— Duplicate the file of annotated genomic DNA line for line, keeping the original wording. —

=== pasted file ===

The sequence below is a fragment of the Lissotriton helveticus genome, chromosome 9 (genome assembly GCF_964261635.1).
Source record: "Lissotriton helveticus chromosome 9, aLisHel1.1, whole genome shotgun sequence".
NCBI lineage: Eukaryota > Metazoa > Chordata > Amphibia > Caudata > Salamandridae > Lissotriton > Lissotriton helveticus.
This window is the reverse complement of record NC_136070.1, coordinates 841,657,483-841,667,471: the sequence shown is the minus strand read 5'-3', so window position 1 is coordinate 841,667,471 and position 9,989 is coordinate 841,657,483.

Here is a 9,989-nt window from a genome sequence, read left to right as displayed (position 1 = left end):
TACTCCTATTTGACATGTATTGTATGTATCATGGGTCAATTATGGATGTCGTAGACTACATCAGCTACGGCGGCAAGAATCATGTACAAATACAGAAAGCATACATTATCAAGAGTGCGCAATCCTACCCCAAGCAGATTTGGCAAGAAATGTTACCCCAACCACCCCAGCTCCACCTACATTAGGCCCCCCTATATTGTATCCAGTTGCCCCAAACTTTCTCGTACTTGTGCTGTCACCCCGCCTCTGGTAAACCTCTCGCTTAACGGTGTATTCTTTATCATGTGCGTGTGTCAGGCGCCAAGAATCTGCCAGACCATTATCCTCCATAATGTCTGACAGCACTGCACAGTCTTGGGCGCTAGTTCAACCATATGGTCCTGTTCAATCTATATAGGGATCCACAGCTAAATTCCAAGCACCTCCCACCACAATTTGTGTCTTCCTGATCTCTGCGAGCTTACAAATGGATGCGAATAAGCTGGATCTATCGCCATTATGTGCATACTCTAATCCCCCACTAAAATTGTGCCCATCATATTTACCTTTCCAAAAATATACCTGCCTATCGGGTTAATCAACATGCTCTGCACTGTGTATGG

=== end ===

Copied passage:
The sequence below is a fragment of the Lissotriton helveticus genome, chromosome 9 (genome assembly GCF_964261635.1).
Source record: "Lissotriton helveticus chromosome 9, aLisHel1.1, whole genome shotgun sequence".
NCBI lineage: Eukaryota > Metazoa > Chordata > Amphibia > Caudata > Salamandridae > Lissotriton > Lissotriton helveticus.
This window is the reverse complement of record NC_136070.1, coordinates 841,657,483-841,667,471: the sequence shown is the minus strand read 5'-3', so window position 1 is coordinate 841,667,471 and position 9,989 is coordinate 841,657,483.

Here is a 9,989-nt window from a genome sequence, read left to right as displayed (position 1 = left end):
TACTCCTATTTGACATGTATTGTATGTATCATGGGTCAATTATGGATGTCGTAGACTACATCAGCTACGGCGGCAAGAATCATGTACAAATACAGAAAGCATACATTATCAAGAGTGCGCAATCCTACCCCAAGCAGATTTGGCAAGAAATGTTACCCCAACCACCCCAGCTCCACCTACATTAGGCCCCCCTATATTGTATCCAGTTGCCCCAAACTTTCTCGTACTTGTGCTGTCACCCCGCCTCTGGTAAACCTCTCGCTTAACGGTGTATTCTTTATCATGTGCGTGTGTCAGGCGCCAAGAATCTGCCAGACCATTATCCTCCATAATGTCTGACAGCACTGCACAGTCTTGGGCGCTAGTTCAACCATATGGTCCTGTTCAATCTATATAGGGATCCACAGCTAAATTCCAAGCACCTCCCACCACAATTTGTGTCTTCCTGATCTCTGCGAGCTTACAAATGGATGCGAATAAGCTGGATCTATCGCCATTATGTGCATACTCTAATCCCCCACTAAAATTGTGCCCATCATATTTACCTTTCCAAAAATATACCTGCCTATCGGGTTAATCAACATGCTCTGCACTGTGTATGG